Speaking of Nature: the snapping turtle
Bill Danielson photo
Without knowing much about the world outside of their ponds, female snapping turtles just have to go onto land and search for a suitable place to lay their eggs.
Bill Danielson photo
Note that the eye on the left has been seriously injured.
May is a time of new life. Flowering plants begin to seek help from the insects, offering nectar in the hope that the insects will accidentally assist in cross-pollination. Birds, many of whom have just finished migrating great distances, will build nests, lay eggs and perhaps even see those eggs hatch. And for many mammals, the month of May is when new babies are born or when youngsters take their first steps into the world.
For some creatures, however, May can be a very dangerous month. As we humans are driving to work and daydreaming about being free of the responsibilities of our lives and one with nature, there are animals that have to cross the very roads that we are speeding down. Some of these animals are nimble, but others are slow and vulnerable to distracted drivers. Turtles are a perfect example.
It hasn’t happened quite yet, but in the next couple of weeks we are going to start to see turtles crossing the road. Painted turtles are small enough so we might not notice until it is too late, but the largest of our native turtles — the snapping turtle — is easy to see. This does not, however, guarantee that they are easy to avoid. If a turtle tires, or panics, in the middle of the road and stops its progress, it is in big trouble. We’ve all heard the term “sitting duck” used as a metaphor for vulnerability, but I think a “sitting turtle” is in even more trouble.
But when it comes to snapping turtles, there may be more to the story. These are large, predatory animals that will eat just about anything they can grab. Because of their size, there are many things that find their way onto the snapping turtle’s menu, including fish, frogs, snakes, other turtles, mammals and birds. And it’s that last category, the birds, that cause trouble for snapping turtles. Sometimes the birds are adults, but other times they are very young. We have a soft spot for ducklings and goslings and we don’t much care for animals that go around eating them.
So, snapping turtles have a fairly poor reputation in the minds of humans. They are big, “ugly” and they eat animals that we find adorable. Even worse, snapping turtles can be quite aggressive when caught out of the water. They hiss, they open those powerful jaws and they will often make jabs with those long necks of theirs and snap those big jaws shut.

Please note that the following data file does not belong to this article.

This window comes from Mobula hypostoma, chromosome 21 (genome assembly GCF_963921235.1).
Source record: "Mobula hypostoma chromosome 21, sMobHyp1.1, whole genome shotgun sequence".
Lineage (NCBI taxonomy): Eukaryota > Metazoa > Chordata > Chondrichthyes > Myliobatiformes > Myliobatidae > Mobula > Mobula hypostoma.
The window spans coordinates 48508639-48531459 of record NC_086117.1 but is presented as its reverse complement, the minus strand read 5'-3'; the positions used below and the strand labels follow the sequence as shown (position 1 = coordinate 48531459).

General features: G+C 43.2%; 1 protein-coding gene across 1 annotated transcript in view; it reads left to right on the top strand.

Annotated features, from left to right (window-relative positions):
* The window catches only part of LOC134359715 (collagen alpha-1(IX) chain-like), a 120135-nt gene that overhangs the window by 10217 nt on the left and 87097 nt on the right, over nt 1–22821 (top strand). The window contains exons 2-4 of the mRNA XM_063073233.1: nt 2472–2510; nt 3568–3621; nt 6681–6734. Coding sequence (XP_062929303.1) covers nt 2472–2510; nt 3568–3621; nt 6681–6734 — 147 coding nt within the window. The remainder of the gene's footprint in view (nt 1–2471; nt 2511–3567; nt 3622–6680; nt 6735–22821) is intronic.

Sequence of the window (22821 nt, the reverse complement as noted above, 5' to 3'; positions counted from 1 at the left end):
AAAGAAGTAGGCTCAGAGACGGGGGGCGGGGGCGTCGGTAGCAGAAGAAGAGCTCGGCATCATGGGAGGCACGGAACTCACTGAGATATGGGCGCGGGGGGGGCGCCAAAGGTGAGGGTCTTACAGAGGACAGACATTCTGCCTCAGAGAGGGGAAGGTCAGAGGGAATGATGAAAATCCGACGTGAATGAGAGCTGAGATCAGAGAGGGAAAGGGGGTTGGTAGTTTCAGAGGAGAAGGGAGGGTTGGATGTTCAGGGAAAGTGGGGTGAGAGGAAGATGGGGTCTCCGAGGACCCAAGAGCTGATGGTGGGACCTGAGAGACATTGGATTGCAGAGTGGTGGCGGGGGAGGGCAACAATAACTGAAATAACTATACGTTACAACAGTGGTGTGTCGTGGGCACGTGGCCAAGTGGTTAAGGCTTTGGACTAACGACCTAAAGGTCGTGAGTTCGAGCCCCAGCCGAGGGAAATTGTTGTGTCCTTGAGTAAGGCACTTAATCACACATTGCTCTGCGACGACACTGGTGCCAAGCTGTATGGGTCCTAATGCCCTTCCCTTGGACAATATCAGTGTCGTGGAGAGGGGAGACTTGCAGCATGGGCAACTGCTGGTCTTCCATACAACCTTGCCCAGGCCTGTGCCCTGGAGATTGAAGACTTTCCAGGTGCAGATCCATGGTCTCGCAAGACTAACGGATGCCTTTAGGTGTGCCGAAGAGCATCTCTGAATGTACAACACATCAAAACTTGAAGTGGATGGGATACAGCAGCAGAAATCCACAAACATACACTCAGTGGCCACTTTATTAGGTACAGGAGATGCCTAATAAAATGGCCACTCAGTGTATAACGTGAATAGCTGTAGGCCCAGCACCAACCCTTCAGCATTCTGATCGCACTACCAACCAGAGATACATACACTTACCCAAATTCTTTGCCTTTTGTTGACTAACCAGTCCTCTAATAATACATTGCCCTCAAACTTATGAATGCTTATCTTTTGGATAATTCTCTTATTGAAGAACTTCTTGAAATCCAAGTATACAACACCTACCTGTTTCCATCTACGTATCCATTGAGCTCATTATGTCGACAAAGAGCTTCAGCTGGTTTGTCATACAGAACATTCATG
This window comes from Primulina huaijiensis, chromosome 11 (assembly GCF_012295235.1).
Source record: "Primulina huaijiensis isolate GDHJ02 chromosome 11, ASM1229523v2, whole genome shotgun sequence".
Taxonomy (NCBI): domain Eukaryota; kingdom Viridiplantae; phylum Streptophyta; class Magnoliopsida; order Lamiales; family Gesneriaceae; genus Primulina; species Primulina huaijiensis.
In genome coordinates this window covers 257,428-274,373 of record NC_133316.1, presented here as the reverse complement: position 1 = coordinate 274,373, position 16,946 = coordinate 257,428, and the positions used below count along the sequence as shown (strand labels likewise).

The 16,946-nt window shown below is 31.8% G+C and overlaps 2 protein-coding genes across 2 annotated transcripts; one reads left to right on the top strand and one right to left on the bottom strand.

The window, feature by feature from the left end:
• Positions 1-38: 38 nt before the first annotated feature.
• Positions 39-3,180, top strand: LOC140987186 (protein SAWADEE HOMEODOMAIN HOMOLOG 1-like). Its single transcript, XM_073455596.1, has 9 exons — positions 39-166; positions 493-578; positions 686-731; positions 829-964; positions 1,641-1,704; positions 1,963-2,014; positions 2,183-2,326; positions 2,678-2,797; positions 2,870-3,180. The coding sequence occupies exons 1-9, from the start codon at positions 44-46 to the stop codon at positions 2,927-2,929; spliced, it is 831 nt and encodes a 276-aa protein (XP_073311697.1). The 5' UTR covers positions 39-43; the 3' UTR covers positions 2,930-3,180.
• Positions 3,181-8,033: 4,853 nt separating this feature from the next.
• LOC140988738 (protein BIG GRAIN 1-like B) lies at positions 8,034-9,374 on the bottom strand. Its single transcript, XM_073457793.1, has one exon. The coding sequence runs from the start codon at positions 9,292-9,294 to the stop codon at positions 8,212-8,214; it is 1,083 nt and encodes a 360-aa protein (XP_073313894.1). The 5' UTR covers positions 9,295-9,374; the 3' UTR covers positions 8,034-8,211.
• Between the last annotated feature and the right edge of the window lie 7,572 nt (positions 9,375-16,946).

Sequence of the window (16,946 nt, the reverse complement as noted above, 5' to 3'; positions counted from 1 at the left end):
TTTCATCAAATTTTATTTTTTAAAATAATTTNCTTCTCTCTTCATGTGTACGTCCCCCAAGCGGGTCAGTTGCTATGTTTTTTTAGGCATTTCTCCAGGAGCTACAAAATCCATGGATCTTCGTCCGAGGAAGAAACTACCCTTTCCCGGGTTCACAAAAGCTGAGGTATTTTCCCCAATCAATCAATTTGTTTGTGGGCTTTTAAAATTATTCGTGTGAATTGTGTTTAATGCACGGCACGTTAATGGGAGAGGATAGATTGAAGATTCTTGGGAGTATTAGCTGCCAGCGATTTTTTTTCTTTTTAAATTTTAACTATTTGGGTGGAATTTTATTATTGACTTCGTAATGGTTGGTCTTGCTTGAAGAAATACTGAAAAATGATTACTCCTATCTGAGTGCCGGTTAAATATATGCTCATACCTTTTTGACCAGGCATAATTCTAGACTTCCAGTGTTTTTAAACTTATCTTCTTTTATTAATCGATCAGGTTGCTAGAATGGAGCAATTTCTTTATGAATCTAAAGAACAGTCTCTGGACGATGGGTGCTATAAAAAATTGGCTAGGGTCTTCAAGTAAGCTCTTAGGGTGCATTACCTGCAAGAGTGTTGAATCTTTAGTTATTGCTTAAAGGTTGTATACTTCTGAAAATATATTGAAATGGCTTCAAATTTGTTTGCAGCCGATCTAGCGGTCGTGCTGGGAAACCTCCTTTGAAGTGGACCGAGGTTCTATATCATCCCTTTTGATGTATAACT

We humans prickle at the effrontery of an animal that is willing to challenge us in such a manner, but if you allow your intellect to chew on this idea for a moment, you might find the hazard of snapping to judgment. Say you’re out for a walk and you are suddenly confronted with a bear. Are you going to just lie down and let nature take its course, or are you going to stand and fight? If you wave your arms, scream, pick up a stick, or throw rocks, are you any different than a frightened snapping turtle?
In addition to being the largest of our native turtles, snapping turtles are also some of the most widespread and abundant. When I was at the University of Massachusetts, a professor once suggested that if you could find a puddle you could probably find a snapping turtle living in it. The trick is that snapping turtles rarely leave the water, so they can go on with their lives virtually undetected. But all of that goes out the window in May, when females have to start looking for places to lay their eggs.
Fish, the oldest of vertebrates, can simply lay their eggs in water. Amphibians, which represent the second stage of vertebrate evolution, have learned how to live out of the water but many species still need to lay their eggs in water. Reptiles, which represent the third great step in the evolution of vertebrates, are finally able to be free of the water altogether. Reptiles lay eggs with shells and these eggs must be kept out of the water, which makes the life of a turtle somewhat ironic.